I’ve read that the wavelength of macroscopic objects is so small that it’s effects are negligible so the object can be described with classical physics, and that decoherence causes quantum effects to dissapear on a large scale so classical physics takes over. Which one is it? Or is it both? (For a layman).

  • $\begingroup$ The small wavelength is related to why macroscopic systems decohere quickly. $\endgroup$ – DanielSank Sep 18 '19 at 14:49
  • $\begingroup$ How is it related? $\endgroup$ – gerrit uitdenhagen Sep 18 '19 at 14:52
  • $\begingroup$ Are wavelengths ever visible? $\endgroup$ – D. Halsey Sep 18 '19 at 15:23
  • $\begingroup$ No I mean it’s effects. $\endgroup$ – gerrit uitdenhagen Sep 18 '19 at 15:31
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    $\begingroup$ Decoherence arxiv.org/abs/quant-ph/9612037 $\endgroup$ – alanf Sep 18 '19 at 15:34

For a layman ...

The two are related.

The 'wavelength' is to do with the wave function. For quarks and other subatomic particles the wavelength - the amount of space that they are considered to exist in - is considerably larger than the 'size' of the particle (if we can really say it has a size).

So using measurements of scale that will be familiar, if we know that an object that is 1mm wide is somewhere in a space 1m wide we can see that the effect is significant, we don't really have any idea where the object is.

For a macroscopic object the individual particles exist within their own wave functions but the scale of the wavelengths are so small in comparison to the size of the object that the effect of the overall object is negligible. So if we have an object that is 1000km wide and it exists 'somewhere' in a space that is 1000km and 2 mm wide we are pretty certain of where it is.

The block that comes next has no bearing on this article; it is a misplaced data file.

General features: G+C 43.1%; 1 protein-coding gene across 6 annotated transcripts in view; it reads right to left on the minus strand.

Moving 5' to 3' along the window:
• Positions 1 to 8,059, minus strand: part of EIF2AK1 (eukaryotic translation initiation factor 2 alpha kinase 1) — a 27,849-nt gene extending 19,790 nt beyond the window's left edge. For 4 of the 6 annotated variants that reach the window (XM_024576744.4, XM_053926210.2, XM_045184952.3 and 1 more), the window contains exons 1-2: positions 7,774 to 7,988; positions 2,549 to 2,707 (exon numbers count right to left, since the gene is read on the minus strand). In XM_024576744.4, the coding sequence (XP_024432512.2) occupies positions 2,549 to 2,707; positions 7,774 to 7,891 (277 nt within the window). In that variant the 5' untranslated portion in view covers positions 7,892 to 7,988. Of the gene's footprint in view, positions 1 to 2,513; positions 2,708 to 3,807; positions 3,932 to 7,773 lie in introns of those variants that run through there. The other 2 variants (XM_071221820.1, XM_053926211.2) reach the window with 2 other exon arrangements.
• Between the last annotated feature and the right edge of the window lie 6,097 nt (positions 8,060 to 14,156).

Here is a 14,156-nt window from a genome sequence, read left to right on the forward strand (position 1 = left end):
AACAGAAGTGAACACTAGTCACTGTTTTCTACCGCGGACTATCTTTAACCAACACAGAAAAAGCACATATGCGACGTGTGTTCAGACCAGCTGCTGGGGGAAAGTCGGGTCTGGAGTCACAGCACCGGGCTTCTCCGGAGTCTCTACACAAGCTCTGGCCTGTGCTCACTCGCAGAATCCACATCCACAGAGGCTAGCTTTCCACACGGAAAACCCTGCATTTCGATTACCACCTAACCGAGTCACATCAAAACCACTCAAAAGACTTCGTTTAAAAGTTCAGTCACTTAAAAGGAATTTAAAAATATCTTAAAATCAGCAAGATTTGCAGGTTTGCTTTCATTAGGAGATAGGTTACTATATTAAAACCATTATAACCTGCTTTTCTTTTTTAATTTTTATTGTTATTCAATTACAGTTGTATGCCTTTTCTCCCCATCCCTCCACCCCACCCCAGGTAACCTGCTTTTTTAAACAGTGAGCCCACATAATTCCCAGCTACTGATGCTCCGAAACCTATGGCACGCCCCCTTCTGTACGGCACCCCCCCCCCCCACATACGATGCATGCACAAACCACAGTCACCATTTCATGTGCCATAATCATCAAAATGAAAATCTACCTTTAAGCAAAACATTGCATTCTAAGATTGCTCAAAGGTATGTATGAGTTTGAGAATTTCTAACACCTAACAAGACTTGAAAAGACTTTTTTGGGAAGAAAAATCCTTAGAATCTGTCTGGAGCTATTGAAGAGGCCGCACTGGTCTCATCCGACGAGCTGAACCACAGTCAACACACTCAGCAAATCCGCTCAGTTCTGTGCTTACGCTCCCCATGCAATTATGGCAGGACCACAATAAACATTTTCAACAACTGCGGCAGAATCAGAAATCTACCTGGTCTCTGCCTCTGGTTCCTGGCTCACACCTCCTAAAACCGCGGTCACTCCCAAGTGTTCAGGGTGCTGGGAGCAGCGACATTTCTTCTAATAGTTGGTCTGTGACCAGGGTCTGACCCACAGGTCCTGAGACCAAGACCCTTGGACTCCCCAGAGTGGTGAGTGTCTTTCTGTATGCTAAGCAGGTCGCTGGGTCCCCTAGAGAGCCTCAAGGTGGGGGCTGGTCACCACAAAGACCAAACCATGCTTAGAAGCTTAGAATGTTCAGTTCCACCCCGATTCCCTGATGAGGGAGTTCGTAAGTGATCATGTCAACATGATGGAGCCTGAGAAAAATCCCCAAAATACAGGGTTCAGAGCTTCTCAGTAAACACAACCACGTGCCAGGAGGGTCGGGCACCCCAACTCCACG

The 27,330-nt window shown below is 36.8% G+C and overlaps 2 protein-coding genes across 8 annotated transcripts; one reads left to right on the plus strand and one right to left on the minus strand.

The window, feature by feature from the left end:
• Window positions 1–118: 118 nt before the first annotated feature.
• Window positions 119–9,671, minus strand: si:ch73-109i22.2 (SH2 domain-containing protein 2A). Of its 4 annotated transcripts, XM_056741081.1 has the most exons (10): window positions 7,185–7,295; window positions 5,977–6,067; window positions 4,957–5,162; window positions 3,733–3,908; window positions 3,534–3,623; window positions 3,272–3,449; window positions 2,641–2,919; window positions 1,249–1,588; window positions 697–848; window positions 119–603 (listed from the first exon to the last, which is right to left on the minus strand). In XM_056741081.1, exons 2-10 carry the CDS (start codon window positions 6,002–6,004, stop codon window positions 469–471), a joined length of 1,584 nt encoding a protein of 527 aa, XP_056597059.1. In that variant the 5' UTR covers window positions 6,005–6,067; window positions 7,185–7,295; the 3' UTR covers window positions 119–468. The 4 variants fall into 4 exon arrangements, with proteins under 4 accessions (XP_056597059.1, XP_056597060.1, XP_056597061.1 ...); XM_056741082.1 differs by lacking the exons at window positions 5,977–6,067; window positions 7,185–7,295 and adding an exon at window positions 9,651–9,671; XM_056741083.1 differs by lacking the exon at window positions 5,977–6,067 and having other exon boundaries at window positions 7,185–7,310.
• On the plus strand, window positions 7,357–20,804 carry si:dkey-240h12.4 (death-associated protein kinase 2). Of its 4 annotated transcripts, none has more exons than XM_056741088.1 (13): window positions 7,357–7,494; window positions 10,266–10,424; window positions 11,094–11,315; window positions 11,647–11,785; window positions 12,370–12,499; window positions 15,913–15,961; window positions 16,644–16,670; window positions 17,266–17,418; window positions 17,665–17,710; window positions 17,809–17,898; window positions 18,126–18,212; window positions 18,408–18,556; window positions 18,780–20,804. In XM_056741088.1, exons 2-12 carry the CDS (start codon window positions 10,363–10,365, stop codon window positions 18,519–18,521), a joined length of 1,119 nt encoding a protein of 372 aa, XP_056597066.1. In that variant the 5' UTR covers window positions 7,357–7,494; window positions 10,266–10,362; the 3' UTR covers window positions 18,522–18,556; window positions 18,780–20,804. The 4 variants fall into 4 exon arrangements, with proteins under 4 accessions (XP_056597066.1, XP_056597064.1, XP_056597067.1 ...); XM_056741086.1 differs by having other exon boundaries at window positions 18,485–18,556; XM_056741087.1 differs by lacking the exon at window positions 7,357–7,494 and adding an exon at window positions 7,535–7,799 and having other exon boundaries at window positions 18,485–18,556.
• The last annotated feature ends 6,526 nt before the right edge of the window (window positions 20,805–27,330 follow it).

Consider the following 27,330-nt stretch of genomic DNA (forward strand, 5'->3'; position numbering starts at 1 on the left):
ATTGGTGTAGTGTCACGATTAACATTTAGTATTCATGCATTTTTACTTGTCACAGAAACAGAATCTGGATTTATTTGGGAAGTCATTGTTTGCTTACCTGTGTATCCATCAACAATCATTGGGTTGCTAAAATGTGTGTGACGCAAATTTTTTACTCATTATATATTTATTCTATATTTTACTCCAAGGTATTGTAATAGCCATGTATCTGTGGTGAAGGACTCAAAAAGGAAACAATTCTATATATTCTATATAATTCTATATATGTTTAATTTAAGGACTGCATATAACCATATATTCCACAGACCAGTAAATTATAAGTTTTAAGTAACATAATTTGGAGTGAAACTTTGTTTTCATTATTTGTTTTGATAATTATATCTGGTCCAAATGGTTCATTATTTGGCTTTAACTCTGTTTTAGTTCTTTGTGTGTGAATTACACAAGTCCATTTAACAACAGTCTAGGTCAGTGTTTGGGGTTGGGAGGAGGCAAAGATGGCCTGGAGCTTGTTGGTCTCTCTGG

Quantum Decoherence is an effect from the way different systems interact with weach other. Particles in isolation do not experience any decoherence, the more they interact with others the more decoherence happens. A simplistic way to think about this (for the layman) is when the wave functions (wavelength) overlap each other then they start to affect each other.

Larger systems exist with complex interactions between component parts. So the fact that a body is larger necessarily means that the decoherence becomes increasingly significant.

You asked for an answer 'For a layman' - I hope this helps!

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    $\begingroup$ Thanks, yes. This is another thing about decoherence I find confusing. In the case of a macroscopic object Is there only decoherence when a maroscopic object interacts with it’s environment,or do the particles within a large object already decohere because they already interact with the particles in the object itself. If this makes any sense. – $\endgroup$ – gerrit uitdenhagen Sep 18 '19 at 17:25
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    $\begingroup$ The particles inside the macroscopic object are interacting with each other. The decoherence has an effect that is similar to collapsing the wave function. On a macroscopic scale the effect of collapsing the wave function is negligible because of the wavelength issue.... $\endgroup$ – Rob Lambden Sep 18 '19 at 18:50

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